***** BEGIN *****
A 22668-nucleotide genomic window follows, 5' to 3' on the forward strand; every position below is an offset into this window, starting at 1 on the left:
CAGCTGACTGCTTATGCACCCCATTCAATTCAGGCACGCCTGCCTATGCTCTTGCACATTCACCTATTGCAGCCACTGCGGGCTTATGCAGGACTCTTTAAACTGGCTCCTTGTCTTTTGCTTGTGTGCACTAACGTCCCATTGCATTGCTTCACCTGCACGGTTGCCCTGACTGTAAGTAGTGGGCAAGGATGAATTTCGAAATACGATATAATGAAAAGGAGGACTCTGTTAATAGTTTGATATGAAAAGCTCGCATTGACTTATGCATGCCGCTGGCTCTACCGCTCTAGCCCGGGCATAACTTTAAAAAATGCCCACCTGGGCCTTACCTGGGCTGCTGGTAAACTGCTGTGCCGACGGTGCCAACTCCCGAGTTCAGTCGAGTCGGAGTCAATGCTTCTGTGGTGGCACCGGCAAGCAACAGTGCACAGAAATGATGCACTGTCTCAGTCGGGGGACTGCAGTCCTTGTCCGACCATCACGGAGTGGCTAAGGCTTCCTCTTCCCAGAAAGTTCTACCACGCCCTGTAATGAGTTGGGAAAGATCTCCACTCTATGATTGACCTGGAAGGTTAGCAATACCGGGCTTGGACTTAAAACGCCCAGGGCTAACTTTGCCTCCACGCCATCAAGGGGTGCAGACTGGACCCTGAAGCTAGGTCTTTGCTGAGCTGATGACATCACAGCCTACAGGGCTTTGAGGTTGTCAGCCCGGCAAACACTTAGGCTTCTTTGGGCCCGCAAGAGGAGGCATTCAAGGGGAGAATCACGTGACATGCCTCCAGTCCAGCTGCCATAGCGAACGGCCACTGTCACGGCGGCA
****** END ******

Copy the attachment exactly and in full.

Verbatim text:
A 22668-nucleotide genomic window follows, 5' to 3' on the forward strand; every position below is an offset into this window, starting at 1 on the left:
CAGCTGACTGCTTATGCACCCCATTCAATTCAGGCACGCCTGCCTATGCTCTTGCACATTCACCTATTGCAGCCACTGCGGGCTTATGCAGGACTCTTTAAACTGGCTCCTTGTCTTTTGCTTGTGTGCACTAACGTCCCATTGCATTGCTTCACCTGCACGGTTGCCCTGACTGTAAGTAGTGGGCAAGGATGAATTTCGAAATACGATATAATGAAAAGGAGGACTCTGTTAATAGTTTGATATGAAAAGCTCGCATTGACTTATGCATGCCGCTGGCTCTACCGCTCTAGCCCGGGCATAACTTTAAAAAATGCCCACCTGGGCCTTACCTGGGCTGCTGGTAAACTGCTGTGCCGACGGTGCCAACTCCCGAGTTCAGTCGAGTCGGAGTCAATGCTTCTGTGGTGGCACCGGCAAGCAACAGTGCACAGAAATGATGCACTGTCTCAGTCGGGGGACTGCAGTCCTTGTCCGACCATCACGGAGTGGCTAAGGCTTCCTCTTCCCAGAAAGTTCTACCACGCCCTGTAATGAGTTGGGAAAGATCTCCACTCTATGATTGACCTGGAAGGTTAGCAATACCGGGCTTGGACTTAAAACGCCCAGGGCTAACTTTGCCTCCACGCCATCAAGGGGTGCAGACTGGACCCTGAAGCTAGGTCTTTGCTGAGCTGATGACATCACAGCCTACAGGGCTTTGAGGTTGTCAGCCCGGCAAACACTTAGGCTTCTTTGGGCCCGCAAGAGGAGGCATTCAAGGGGAGAATCACGTGACATGCCTCCAGTCCAGCTGCCATAGCGAACGGCCACTGTCACGGCGGCA